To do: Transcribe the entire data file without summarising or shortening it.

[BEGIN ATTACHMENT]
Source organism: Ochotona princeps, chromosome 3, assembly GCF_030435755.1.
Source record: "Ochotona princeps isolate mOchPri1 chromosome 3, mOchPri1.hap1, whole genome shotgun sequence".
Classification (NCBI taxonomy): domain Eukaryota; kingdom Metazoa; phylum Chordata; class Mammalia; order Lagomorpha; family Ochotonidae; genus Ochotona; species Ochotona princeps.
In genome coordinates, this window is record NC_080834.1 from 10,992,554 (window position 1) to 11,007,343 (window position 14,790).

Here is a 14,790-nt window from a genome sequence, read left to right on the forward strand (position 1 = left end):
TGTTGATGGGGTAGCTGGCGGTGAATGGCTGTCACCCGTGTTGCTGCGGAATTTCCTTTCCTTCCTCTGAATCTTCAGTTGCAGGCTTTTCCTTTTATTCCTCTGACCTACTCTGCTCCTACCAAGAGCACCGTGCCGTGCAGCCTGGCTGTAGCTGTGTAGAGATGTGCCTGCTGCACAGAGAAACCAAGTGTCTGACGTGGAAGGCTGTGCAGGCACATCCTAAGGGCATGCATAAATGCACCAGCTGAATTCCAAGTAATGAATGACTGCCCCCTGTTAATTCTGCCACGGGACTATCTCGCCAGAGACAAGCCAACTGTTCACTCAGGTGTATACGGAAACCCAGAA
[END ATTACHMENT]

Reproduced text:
Source organism: Ochotona princeps, chromosome 3, assembly GCF_030435755.1.
Source record: "Ochotona princeps isolate mOchPri1 chromosome 3, mOchPri1.hap1, whole genome shotgun sequence".
Classification (NCBI taxonomy): domain Eukaryota; kingdom Metazoa; phylum Chordata; class Mammalia; order Lagomorpha; family Ochotonidae; genus Ochotona; species Ochotona princeps.
In genome coordinates, this window is record NC_080834.1 from 10,992,554 (window position 1) to 11,007,343 (window position 14,790).

Here is a 14,790-nt window from a genome sequence, read left to right on the forward strand (position 1 = left end):
TGTTGATGGGGTAGCTGGCGGTGAATGGCTGTCACCCGTGTTGCTGCGGAATTTCCTTTCCTTCCTCTGAATCTTCAGTTGCAGGCTTTTCCTTTTATTCCTCTGACCTACTCTGCTCCTACCAAGAGCACCGTGCCGTGCAGCCTGGCTGTAGCTGTGTAGAGATGTGCCTGCTGCACAGAGAAACCAAGTGTCTGACGTGGAAGGCTGTGCAGGCACATCCTAAGGGCATGCATAAATGCACCAGCTGAATTCCAAGTAATGAATGACTGCCCCCTGTTAATTCTGCCACGGGACTATCTCGCCAGAGACAAGCCAACTGTTCACTCAGGTGTATACGGAAACCCAGAA